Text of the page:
"The temperature and humidity of the day can affect the condition of the looms," Tomihisa tells us. "I grew up with the noise of the workshop always in the background, so all I need are my ears to know how they're doing. When I was growing up there was also a workshop near my elementary school too, the whole town was full of these sounds."
Even with a machine, it isn't an easy feat to pair together the patterns on the warp and weft threads. You need to constantly be making minor adjustments to the machine by hand to fix the discrepancies that occur as you weave. In this way, the process is realistically half-automated and half-manual, requiring a high level of aptitude from the artisan no matter how the textile is woven.
Producing Kurume Kasuri is an incredibly intricate process, requiring around thirty steps to produce one piece of fabric. You first need to decide upon a design that takes into consideration the idiosyncrasies of the springiness of the thread and of the kasuri-ito, and then create a blueprint after calculating the placement of the warp and weft threads, the ji-ito (plain, monochrome thread), and the kasuri-ito (partially dyed, multicolored thread). Even these preparatory stages are incredibly complicated and require a lot of experience and expertise.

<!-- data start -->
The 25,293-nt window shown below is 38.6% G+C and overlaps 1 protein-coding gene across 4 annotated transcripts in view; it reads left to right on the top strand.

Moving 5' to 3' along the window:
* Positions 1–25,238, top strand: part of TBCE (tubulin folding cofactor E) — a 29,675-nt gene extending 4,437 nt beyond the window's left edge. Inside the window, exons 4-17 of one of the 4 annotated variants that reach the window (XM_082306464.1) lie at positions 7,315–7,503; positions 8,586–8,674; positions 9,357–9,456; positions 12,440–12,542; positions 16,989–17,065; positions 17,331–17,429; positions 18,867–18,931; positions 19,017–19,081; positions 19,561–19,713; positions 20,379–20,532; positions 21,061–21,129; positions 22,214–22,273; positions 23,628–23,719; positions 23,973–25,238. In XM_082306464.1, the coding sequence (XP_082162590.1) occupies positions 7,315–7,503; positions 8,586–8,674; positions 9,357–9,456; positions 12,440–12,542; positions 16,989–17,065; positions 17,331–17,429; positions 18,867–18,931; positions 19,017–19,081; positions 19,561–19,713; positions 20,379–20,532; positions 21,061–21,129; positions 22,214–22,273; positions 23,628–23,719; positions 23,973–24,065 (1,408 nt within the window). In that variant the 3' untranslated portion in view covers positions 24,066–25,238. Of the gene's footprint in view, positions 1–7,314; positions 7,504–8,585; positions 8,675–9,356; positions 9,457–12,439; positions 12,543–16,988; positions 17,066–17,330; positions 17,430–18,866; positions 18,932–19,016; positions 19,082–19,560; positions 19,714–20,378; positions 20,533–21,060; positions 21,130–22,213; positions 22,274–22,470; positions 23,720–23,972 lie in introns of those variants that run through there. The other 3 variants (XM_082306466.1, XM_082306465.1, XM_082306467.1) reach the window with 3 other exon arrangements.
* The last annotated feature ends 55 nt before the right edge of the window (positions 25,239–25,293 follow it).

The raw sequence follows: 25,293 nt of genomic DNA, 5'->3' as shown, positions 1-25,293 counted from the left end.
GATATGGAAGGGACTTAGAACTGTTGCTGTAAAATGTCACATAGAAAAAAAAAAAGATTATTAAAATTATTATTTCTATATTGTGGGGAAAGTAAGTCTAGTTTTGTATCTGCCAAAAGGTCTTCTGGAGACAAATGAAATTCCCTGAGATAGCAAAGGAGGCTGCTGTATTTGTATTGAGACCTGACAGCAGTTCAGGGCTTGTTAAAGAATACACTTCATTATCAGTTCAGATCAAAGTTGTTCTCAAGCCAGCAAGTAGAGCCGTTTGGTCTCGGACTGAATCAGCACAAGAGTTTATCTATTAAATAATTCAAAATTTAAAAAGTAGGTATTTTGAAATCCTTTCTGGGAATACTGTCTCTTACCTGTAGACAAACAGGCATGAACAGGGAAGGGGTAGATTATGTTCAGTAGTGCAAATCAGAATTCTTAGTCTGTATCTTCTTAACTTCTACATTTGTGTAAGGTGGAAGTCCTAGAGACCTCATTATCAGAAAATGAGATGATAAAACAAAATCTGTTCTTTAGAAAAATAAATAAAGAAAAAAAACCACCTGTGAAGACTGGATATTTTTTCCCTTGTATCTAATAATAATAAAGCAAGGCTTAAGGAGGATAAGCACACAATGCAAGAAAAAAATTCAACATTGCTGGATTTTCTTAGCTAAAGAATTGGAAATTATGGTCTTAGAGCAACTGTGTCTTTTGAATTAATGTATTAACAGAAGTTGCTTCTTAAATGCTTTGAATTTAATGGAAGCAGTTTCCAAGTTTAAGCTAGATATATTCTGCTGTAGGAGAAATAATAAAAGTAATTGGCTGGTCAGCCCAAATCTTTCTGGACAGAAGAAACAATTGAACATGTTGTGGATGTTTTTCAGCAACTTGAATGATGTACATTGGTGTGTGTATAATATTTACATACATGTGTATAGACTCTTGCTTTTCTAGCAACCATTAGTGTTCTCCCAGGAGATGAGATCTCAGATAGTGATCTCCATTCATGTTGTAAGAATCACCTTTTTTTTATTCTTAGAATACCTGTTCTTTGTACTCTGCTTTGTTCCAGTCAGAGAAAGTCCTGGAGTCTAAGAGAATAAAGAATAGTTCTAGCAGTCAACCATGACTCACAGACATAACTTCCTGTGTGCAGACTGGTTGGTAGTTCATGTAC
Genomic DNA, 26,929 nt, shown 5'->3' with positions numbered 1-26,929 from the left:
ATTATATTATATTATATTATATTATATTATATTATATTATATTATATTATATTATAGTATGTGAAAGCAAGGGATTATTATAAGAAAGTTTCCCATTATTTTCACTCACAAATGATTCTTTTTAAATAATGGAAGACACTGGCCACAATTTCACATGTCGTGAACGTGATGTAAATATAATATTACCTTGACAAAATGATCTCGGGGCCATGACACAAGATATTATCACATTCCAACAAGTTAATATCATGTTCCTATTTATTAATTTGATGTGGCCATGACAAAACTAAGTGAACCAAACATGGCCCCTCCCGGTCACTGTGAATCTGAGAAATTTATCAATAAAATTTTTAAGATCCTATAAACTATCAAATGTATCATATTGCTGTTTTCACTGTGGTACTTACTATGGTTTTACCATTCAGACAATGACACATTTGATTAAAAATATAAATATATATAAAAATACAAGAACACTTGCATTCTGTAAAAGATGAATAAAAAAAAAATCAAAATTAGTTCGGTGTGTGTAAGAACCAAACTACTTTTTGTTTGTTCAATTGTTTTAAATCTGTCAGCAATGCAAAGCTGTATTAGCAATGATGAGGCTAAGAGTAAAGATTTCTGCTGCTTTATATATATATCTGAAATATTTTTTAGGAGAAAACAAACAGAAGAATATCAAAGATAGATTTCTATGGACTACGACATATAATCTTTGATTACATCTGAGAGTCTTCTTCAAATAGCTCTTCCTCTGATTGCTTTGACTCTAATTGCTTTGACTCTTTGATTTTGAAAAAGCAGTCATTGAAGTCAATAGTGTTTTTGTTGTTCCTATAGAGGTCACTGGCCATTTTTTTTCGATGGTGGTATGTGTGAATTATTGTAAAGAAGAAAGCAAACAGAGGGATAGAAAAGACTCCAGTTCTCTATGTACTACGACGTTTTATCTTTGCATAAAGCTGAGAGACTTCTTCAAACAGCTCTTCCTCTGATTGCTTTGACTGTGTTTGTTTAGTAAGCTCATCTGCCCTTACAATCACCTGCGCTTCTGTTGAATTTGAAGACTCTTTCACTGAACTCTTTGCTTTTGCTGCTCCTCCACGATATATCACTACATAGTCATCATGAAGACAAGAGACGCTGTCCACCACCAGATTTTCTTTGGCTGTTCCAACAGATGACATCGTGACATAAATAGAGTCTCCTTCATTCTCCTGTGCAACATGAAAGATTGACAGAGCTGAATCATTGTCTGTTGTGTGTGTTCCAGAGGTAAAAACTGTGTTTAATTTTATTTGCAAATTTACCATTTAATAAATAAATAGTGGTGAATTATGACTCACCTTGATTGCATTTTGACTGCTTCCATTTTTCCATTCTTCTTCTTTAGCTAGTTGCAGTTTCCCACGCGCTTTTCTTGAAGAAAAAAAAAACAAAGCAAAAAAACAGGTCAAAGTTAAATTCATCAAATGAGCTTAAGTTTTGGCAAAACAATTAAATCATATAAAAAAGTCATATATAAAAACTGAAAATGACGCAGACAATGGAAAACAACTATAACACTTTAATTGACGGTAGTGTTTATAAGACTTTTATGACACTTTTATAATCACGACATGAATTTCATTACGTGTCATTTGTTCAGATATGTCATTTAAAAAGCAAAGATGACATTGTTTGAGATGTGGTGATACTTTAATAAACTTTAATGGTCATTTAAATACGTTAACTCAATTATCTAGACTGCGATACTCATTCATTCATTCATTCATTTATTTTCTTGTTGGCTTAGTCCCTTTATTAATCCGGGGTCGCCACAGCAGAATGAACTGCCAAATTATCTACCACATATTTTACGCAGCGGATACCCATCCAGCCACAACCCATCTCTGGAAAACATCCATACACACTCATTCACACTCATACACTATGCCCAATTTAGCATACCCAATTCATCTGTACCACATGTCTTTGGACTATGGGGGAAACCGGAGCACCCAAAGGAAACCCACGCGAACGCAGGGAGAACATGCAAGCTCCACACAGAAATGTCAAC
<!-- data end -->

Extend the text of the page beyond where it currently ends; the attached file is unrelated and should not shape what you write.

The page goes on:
The thread must be soaked in hot water for a number of hours in order to rid it of any impurities and then starched, before moving onto the kukuri process where you tie hemp twine around the threads. The machines that do the work are old ones that have been modified by the artisans to be controlled by a computer. However, someone still must be constantly on watch in case of any unexpected occurrences, such as threads breaking.
After the kukuri process has been completed, the threads are reeled into skeins and are now ready to be indigo dyed. Tomihisa submerges sticks of bamboo with the skeins inside into a mix of vats with varying strengths of dye before wringing them out. As soon as they are wrung out, they are struck upon the ground numerous times in order to expose the thread to oxygen. The wet skeins get rather heavy, so this is a particularly arduous job.